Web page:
Of Leon Schlesinger and Warner Brothers’ Cartoons

We’ve had many an occasion to mention Warner Brothers cartoons here over the years, as of course we would. They are the favorite Golden Era animation studio of most cartoon buffs. I grew up watching their decades’ old products on television Saturday mornings and after school on weekdays in the 1970s and early ’80s. Indeed, although I didn’t know it at the time, and as I’m sure will be true for many, my first exposure to many old time movie stars, radio personalities, comedians and singers came in the form of parodies in Warner Brothers cartoons from the 1930s and ’40s. On countless occasions, years later, I would encounter the source material (Lew Lehr, for example) and a light would dawn. And there was the opening of The Bugs Bunny/Road Runner Show, which was no doubt one of the first visual references to vaudeville I was ever exposed to:

Why no post on Travalanche dedicated to Warner Brothers cartoons until now is pretty easy to articulate. My modus operandi is usually to work off of birthdays and anniversaries, and occasionally, deaths. In the cases of the studios of Walt Disney and Max Fleischer, knowing when to post was a simple call. Those were studios founded and run by artists, who then distributed their products through major studios (Disney through RKO, Fleischer through Paramount). But at Warner Brothers, it worked the other way ’round. The creation of the studio began with producers. While we know and appreciate many of the Warner Brothers’ artists and directors, no single one of them can be said to represent the entire studio, as Disney and Fleischer did theirs. (And to clarify, we realize that both of those studios also relied on many hands to make their movies; they were collaborative ventures no less than Warner Brothers, even if they were ruled with tighter fists). Warner Brothers didn’t have an artist at the head of the organization. But it did have a producer, and that too is a creative art. And so we belatedly realized that the one man to peg this post to is Leon Schlesinger (1884-1949). Schlesinger’s name is not as well remembered as a lot of the talent that he hired, but there is much to be said for the vision of the man who did the hiring.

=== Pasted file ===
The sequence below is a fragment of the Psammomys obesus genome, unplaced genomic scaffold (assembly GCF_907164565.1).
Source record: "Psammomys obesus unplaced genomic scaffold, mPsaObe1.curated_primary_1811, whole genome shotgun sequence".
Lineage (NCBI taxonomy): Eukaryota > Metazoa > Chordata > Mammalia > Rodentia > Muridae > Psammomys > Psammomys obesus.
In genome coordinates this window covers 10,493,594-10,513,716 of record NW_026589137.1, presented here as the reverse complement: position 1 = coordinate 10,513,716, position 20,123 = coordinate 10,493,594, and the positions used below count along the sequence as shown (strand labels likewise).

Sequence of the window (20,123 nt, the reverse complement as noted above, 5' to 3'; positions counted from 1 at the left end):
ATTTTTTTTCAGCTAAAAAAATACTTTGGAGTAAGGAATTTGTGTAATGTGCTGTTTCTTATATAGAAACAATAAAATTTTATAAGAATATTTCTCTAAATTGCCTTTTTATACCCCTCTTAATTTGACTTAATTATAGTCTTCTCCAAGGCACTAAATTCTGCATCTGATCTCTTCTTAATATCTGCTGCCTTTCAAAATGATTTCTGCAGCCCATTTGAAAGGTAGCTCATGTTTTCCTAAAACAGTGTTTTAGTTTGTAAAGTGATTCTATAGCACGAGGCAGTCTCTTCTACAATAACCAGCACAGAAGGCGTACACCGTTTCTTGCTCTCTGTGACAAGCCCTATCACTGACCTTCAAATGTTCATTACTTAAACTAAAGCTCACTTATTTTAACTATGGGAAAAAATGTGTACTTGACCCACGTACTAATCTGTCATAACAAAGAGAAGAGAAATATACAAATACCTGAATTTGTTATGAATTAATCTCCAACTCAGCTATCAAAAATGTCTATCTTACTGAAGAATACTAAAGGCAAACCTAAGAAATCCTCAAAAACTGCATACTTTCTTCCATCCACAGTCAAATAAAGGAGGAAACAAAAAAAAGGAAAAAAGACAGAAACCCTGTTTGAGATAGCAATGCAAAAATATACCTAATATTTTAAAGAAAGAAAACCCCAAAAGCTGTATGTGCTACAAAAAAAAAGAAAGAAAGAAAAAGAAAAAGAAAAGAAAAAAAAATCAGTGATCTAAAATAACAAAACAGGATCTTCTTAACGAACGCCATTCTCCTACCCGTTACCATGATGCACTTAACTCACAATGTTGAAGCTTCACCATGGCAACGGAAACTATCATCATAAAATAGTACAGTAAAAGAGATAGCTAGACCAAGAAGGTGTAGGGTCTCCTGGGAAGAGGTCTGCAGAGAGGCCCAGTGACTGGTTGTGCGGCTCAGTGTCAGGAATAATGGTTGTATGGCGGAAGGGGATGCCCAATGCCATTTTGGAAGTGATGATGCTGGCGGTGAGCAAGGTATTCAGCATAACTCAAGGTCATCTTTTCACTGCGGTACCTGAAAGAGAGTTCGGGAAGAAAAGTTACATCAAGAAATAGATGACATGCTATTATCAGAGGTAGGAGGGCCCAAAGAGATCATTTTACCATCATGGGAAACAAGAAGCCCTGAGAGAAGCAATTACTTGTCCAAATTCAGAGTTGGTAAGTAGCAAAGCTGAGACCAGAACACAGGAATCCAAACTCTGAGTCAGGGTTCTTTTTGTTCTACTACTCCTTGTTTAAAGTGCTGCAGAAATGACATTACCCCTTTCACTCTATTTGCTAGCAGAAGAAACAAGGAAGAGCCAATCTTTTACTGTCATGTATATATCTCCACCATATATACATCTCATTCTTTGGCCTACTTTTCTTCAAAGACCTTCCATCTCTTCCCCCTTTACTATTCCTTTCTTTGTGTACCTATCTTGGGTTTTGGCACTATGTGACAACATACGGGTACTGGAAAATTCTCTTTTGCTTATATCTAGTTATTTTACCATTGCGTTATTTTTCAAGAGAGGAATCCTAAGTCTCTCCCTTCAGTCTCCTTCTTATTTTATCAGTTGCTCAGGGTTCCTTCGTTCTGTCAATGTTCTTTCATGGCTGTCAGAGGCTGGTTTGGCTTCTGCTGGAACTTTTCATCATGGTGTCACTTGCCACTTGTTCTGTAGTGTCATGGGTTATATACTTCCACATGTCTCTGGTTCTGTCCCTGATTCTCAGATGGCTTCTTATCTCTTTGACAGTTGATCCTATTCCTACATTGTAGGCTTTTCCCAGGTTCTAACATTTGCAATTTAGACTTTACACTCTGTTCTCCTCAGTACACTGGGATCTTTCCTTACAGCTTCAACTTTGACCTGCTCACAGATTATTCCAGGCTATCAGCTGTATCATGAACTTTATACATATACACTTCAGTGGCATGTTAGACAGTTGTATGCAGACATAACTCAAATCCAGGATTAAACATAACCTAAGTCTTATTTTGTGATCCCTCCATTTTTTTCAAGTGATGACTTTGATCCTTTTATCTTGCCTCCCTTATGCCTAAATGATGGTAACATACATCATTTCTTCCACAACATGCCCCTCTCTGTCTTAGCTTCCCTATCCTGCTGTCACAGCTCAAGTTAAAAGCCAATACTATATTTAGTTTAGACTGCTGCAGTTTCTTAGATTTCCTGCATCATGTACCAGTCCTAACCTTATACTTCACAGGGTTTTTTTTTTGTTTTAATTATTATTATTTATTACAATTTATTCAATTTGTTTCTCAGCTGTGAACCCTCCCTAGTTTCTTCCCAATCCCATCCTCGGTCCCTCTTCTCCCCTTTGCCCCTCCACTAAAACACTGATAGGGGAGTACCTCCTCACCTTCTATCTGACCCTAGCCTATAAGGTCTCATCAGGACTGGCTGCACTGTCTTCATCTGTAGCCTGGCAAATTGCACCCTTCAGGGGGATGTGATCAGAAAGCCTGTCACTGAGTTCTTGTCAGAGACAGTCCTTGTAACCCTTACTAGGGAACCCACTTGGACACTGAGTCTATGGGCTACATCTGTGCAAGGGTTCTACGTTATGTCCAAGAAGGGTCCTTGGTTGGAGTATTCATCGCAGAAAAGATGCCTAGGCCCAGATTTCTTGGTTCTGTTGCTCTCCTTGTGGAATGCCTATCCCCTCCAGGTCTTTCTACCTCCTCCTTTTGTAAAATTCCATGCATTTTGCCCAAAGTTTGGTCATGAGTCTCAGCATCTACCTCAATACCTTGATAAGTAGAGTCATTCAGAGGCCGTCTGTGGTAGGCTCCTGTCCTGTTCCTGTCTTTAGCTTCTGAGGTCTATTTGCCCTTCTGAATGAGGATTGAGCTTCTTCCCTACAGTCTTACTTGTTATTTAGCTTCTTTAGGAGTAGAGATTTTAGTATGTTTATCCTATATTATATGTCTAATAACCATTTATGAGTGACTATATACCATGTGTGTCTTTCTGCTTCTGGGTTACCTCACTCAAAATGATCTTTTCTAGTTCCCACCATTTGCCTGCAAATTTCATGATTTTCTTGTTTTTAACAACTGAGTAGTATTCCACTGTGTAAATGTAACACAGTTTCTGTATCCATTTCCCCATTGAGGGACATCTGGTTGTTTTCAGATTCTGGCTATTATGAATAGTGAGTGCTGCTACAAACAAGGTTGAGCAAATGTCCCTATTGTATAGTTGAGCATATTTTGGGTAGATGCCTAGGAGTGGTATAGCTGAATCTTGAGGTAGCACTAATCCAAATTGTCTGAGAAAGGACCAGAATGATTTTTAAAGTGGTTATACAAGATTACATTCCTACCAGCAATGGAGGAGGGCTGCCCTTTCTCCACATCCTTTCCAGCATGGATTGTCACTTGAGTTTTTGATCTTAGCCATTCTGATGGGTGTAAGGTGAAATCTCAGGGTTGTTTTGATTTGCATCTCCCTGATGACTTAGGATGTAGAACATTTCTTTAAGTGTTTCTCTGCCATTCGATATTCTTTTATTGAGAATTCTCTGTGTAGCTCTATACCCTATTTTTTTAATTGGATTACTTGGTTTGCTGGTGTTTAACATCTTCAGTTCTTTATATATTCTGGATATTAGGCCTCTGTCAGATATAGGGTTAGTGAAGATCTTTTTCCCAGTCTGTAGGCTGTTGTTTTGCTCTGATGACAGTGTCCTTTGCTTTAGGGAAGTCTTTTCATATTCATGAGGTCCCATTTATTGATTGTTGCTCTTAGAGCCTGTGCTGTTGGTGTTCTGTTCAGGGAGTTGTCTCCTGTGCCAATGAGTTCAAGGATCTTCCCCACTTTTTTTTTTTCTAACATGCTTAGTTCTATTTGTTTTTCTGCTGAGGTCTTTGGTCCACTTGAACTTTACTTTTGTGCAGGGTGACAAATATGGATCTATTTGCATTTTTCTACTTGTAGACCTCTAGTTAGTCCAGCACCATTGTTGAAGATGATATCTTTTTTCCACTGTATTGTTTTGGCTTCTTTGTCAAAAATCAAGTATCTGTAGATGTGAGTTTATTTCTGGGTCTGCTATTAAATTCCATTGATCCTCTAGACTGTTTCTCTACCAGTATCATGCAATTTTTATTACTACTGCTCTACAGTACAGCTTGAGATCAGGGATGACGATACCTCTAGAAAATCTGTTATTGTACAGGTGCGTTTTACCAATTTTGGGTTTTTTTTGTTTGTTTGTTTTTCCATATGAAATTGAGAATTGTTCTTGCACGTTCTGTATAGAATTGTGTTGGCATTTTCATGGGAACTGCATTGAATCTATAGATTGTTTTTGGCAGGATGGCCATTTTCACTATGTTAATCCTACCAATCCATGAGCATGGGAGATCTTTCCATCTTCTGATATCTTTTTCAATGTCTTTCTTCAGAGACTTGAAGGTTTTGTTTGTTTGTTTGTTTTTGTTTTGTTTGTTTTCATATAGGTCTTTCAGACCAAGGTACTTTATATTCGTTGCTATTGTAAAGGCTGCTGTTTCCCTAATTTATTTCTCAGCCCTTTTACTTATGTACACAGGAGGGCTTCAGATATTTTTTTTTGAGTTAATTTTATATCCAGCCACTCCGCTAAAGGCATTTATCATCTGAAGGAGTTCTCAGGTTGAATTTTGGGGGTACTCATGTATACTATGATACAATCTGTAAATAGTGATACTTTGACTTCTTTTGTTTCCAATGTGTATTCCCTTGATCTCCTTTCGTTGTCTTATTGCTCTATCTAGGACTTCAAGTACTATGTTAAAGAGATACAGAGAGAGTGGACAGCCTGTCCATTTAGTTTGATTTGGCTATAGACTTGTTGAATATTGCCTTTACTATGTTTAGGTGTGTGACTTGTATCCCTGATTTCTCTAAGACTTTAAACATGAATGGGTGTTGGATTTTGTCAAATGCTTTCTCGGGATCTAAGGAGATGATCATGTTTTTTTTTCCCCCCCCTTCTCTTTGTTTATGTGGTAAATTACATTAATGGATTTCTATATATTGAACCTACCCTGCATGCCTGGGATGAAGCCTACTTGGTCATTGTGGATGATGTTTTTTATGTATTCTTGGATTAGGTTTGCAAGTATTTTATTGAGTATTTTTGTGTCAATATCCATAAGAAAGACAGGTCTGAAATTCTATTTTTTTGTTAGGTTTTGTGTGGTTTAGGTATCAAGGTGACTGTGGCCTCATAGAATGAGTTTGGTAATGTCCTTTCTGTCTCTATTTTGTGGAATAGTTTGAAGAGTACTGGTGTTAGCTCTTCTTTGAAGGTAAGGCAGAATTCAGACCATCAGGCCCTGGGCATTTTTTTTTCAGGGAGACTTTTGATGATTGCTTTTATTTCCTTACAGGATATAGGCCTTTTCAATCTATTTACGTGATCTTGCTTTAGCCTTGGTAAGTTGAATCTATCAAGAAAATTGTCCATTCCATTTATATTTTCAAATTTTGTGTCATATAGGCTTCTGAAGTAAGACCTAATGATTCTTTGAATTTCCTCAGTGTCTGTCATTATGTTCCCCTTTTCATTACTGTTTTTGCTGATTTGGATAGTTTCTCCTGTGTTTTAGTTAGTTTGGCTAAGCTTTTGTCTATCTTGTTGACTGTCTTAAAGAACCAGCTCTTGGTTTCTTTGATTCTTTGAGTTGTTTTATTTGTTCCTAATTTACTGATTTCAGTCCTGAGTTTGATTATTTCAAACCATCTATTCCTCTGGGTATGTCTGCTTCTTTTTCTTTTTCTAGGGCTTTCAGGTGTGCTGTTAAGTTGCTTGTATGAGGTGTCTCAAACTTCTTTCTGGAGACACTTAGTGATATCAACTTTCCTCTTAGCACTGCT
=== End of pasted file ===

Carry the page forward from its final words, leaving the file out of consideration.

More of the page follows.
Schlesinger’s background is a good deal similar to those of most of the early movie moguls. A distant relative of the Warner Brothers, the Philadelphia native had worked as an actor, theatre usher, song plugger, box office attendant, theater manager and manager of touring shows, a film distributor, and the head of the Pacific Art and Title Studio (which produced titles for silent films on a subcontractor basis). In 1930, the Warner Brothers hired him to produce their cartoons. That may sound like a backwards way to go about it, putting the cart before the horse, as it were, but it clearly worked. I find an interesting analog in the great amusement parks of Coney Island. First came Steeplechase, the brainchild of George Tilyou; then Luna Park, the creation of Thompson and Dundy. The third park, Dreamland was cooked up by businessmen, borrowing the visions of the other two.